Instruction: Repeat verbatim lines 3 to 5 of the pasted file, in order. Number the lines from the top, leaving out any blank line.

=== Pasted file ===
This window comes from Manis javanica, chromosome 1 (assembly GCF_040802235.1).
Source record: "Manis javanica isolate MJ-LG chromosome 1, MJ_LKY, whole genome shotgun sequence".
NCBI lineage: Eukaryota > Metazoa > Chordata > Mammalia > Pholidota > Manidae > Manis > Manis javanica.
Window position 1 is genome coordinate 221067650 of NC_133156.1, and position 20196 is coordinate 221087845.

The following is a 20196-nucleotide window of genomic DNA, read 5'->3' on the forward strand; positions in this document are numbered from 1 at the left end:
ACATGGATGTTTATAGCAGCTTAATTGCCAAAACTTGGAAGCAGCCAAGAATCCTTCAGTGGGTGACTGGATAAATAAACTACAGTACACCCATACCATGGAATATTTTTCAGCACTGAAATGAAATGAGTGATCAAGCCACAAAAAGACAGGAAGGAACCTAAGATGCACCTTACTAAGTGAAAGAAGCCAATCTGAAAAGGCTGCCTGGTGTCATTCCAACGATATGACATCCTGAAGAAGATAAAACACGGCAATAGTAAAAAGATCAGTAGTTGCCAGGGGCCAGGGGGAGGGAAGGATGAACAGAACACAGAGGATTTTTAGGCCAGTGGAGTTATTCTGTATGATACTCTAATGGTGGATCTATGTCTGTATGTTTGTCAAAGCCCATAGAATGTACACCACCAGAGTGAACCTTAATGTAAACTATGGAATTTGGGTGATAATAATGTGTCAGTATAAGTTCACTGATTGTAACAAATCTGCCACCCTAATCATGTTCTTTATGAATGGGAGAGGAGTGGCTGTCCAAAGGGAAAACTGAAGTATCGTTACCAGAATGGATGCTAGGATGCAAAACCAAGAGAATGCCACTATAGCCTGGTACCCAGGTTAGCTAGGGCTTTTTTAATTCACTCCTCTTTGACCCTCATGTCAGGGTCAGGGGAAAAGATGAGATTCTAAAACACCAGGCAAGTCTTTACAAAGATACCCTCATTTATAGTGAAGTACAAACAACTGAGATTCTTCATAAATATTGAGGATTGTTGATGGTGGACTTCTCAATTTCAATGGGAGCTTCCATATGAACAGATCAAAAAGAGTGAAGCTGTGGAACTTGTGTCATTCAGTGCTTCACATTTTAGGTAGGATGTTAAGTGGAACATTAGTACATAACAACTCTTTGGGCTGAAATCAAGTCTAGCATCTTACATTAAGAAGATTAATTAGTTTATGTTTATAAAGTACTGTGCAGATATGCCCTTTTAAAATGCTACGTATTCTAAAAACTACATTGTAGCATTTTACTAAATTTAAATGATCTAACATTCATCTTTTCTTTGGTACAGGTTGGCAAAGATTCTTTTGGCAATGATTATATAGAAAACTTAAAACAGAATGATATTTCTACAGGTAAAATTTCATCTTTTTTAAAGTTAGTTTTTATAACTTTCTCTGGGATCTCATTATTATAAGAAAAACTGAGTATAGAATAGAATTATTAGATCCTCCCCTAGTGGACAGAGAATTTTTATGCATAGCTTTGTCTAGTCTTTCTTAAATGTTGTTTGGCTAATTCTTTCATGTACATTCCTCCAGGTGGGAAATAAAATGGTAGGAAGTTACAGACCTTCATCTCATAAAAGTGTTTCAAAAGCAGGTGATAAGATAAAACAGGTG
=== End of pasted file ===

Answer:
NCBI lineage: Eukaryota > Metazoa > Chordata > Mammalia > Pholidota > Manidae > Manis > Manis javanica.
Window position 1 is genome coordinate 221067650 of NC_133156.1, and position 20196 is coordinate 221087845.

The following is a 20196-nucleotide window of genomic DNA, read 5'->3' on the forward strand; positions in this document are numbered from 1 at the left end: